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Abstract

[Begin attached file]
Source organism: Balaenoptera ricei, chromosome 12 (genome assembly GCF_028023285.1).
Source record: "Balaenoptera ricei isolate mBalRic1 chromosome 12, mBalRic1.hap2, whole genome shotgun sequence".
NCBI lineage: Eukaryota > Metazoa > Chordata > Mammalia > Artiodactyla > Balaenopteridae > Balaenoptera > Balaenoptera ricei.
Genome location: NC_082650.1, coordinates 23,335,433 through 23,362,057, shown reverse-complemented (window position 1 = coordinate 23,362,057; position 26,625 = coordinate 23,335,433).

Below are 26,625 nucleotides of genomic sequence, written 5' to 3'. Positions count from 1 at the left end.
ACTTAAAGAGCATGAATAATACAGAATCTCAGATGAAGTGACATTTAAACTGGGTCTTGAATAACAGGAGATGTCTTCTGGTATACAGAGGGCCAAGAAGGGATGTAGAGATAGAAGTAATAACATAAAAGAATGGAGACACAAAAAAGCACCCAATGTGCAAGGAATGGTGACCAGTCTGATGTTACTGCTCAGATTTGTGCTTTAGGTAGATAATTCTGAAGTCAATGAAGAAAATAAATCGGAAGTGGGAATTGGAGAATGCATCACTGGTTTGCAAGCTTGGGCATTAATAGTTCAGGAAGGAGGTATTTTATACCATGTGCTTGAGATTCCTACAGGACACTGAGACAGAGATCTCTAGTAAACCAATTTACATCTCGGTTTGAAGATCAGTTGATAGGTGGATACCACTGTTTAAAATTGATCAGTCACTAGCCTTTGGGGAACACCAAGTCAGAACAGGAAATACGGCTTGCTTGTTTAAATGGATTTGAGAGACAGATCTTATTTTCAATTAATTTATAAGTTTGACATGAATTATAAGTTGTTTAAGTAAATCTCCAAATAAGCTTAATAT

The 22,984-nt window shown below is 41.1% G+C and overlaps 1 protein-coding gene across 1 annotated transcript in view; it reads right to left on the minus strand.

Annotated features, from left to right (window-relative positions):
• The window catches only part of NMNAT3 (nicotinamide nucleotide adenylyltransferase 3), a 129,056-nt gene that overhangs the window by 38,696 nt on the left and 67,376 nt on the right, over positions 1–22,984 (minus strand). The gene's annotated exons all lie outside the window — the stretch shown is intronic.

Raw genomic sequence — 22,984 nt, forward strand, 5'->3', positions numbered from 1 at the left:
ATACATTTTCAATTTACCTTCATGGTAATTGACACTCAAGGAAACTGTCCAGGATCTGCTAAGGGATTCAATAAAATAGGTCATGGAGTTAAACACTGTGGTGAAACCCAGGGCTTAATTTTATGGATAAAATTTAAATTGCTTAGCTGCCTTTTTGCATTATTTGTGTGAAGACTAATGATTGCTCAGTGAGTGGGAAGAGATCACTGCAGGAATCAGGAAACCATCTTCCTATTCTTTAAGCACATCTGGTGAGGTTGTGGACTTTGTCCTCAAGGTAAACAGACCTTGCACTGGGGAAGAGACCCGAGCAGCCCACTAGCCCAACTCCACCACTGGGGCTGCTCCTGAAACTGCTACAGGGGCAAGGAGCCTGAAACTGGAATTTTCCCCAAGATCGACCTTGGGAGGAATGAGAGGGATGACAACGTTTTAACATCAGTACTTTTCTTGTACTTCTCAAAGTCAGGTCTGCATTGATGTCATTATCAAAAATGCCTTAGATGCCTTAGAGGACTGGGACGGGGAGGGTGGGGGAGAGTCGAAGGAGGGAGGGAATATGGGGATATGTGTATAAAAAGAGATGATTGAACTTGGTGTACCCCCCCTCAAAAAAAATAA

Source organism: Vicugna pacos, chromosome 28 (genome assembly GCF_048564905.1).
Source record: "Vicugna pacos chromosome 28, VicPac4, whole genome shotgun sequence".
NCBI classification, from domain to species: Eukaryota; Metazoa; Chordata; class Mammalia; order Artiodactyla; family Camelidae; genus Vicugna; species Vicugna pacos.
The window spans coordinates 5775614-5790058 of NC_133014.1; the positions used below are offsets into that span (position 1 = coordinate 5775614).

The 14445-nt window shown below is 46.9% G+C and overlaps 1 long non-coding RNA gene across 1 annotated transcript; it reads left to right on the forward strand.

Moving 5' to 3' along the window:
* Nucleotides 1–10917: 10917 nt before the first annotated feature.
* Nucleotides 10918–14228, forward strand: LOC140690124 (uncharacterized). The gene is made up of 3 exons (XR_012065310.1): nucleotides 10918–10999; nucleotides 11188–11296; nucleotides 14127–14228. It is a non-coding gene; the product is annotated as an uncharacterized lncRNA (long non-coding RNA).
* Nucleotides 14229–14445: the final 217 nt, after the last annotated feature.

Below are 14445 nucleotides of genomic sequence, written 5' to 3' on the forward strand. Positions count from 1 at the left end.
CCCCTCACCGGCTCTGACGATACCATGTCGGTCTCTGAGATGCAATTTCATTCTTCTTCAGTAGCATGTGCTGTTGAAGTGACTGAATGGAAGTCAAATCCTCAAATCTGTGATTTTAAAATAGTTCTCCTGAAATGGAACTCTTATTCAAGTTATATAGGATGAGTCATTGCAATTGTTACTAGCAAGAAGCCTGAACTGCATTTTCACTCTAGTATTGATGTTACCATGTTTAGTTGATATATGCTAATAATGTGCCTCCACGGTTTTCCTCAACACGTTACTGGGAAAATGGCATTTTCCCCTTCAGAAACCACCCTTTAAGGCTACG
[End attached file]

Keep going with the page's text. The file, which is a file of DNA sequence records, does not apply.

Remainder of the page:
The majority of patients undergoing orthotopic liver transplantation (OLT) have end-stage liver disease secondary to hepatitis C virus (HCV) infection. Although OLT does not cure the disease and recurrent virus is present in all patients, relatively few patients with recurrent viremia develop clinical disease. When the disease recurs, however, the results can be devastating. Factors associated with increased risk for recurrent HCV disease remain controversial. We hypothesized that preservation injury may predispose to the severity of HCV disease after OLT. We reviewed our series of OLTs performed for HCV cirrhosis between January 1994 and December 1998 (n = 56; 62 transplants). Patients were grouped according to the severity of recurrent hepatitis C. Group 1 had no or mild HCV disease (n = 36), and group 2 had moderate to severe HCV disease (n = 20). The duration of ischemic rewarming during graft implantation was significantly associated with the severity of recurrent hepatitis C (P < .04). The estimated chances of severe disease within the first year post-OLT after 30, 60, or 90 minutes of ischemic rewarming time were 19%, 40%, and 65%, respectively. Cold ischemia time, transaminase levels, and prothrombin time did not correlate with the severity of hepatitis C. In conclusion, our data suggest that the duration of ischemic rewarming predisposes to severe recurrent hepatitis C. This finding warrants the investigation of the pathogenesis of recurrent HCV disease after ischemic injury. Reduction of rewarming time should be stressed in OLT, particularly in patients with HCV cirrhosis.